Science and Innovation Minister Steven Joyce has welcomed the first seven innovative start-ups receiving repayable grants from the new technology incubators funded through Callaghan Innovation.
The seven Hi-tech start-ups are on their way to commercialising valuable new intellectual property (IP) after each receiving repayable grants of up to $450,000 over two years administered by the three technology incubators - Powerhouse Ventures, Astrolab and WNT Ventures.
Those approved for repayable grants include Christchurch-based CropLogic Ltd, commercialised through technology incubator Powerhouse Ventures.
CropLogic will use the funding, alongside co-investment from Powerhouse, to integrate aerial image analysis technology developed by the University of Canterbury to help growers optimise their crop yields.
Another promising recipient is Avalia Immunotherapies Ltd, established to commercialise technology jointed developed by Victoria University of Wellington’s Ferrier Research Institute and the Malaghan Institute of Medical Research aimed at improving the efficacy of immunotherapies and vaccines for a range of health indications.
“It’s great to see these kinds of companies beginning to emerge from the new technology incubators, which are clearly fulfilling their promise to produce the smart start-ups we need to grow our economy and provide New Zealand with a competitive edge across a range of sectors,” Joyce adds.
“Growing many more new companies in our hi-tech sector is crucial to maintaining a strong economy.”
Other start-ups confirmed to receive repayable grants are:
• Tiro Lifesciences: An early-stage medical diagnostic company focusing initially on the development of technology for the detection of breast cancer in dense tissue.
• Koti Technologies: A start-up developing ceramic coatings to produce hard-wearing, bacteria-killing products for high-touch surfaces for example in hospitals.
• Certusbio: A start-up based on range of new biosensor technologies for industrial and environmental monitoring.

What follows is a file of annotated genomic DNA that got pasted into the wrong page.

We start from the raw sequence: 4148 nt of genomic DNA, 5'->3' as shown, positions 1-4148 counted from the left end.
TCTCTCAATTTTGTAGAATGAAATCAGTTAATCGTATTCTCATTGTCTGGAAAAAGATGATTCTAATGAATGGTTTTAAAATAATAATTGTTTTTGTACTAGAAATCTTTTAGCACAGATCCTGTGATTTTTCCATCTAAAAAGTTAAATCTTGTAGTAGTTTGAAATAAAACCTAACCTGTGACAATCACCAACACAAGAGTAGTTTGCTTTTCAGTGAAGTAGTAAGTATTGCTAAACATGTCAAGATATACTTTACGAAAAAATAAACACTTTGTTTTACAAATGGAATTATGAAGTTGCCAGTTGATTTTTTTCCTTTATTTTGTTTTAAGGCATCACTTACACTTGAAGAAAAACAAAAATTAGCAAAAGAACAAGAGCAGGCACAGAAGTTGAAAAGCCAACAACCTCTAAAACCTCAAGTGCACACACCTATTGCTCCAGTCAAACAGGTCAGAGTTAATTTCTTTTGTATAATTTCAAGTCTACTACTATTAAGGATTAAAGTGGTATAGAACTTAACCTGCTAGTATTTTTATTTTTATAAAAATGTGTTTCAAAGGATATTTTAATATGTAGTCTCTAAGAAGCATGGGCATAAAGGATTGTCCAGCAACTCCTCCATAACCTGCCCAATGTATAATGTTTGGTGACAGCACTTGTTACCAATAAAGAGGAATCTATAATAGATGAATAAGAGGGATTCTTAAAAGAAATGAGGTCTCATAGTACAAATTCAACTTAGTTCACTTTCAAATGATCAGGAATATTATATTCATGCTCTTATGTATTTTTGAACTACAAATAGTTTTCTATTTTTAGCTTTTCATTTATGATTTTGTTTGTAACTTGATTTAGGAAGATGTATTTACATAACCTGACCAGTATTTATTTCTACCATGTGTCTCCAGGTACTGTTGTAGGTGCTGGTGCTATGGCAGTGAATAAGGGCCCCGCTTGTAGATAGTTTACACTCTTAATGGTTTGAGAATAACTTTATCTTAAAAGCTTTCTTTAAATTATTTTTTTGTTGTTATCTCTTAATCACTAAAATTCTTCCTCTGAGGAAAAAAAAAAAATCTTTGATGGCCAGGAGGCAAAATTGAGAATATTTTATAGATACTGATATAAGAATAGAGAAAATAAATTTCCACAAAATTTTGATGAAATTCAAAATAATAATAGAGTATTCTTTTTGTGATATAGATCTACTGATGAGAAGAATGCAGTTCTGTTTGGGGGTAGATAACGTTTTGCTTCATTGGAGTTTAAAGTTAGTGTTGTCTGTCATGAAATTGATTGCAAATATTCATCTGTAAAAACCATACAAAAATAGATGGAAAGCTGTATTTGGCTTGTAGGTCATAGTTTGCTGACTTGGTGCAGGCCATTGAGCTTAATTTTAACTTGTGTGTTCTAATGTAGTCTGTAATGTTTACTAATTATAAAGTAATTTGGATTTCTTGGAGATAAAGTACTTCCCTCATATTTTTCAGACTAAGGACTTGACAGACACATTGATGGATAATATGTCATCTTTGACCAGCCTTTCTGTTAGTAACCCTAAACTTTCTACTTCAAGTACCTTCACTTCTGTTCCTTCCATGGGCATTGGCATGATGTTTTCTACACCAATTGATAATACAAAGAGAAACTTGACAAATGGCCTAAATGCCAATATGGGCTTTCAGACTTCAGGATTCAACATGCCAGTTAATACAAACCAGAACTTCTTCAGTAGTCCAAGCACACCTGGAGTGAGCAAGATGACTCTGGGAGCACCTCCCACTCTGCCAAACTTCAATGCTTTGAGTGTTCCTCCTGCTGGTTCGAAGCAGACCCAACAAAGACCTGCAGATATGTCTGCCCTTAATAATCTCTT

• Fluent Scientific: A start-up based on technology combining facial and voice analysis to increase the accuracy of emotion detection.
• Invert Robotics: A start-up based on robotic ultrasonic technology for detecting and characterising surface cracks in stainless steel tanks and silos.
“Twenty-two pre-incubation grants, each worth $35,000, have also been allocated for the technology incubators to explore promising start-ups commercialising intellectual property in areas such as nanotechnology, food and beverages, and advanced telecommunications, prior to applying for repayable grants,” Joyce adds.
Technology-focused incubators are privately-owned businesses that concentrate on commercialising complex intellectual property sourced primarily from publicly funded research organisations such as universities and Crown research institutes - they are modelled on the successful Israeli incubator system.
Joyce says that Cabinet agreed in Budget 2013 to allocate $31.3 million in new funding over four years for the repayable grants.
“The Government will contribute up to $450,000 over two years to successful applicants, and this funding is matched 1:3 by incubator owners contributing up to $150,000,” he adds. “The grants will be repayable out of each company’s revenue.”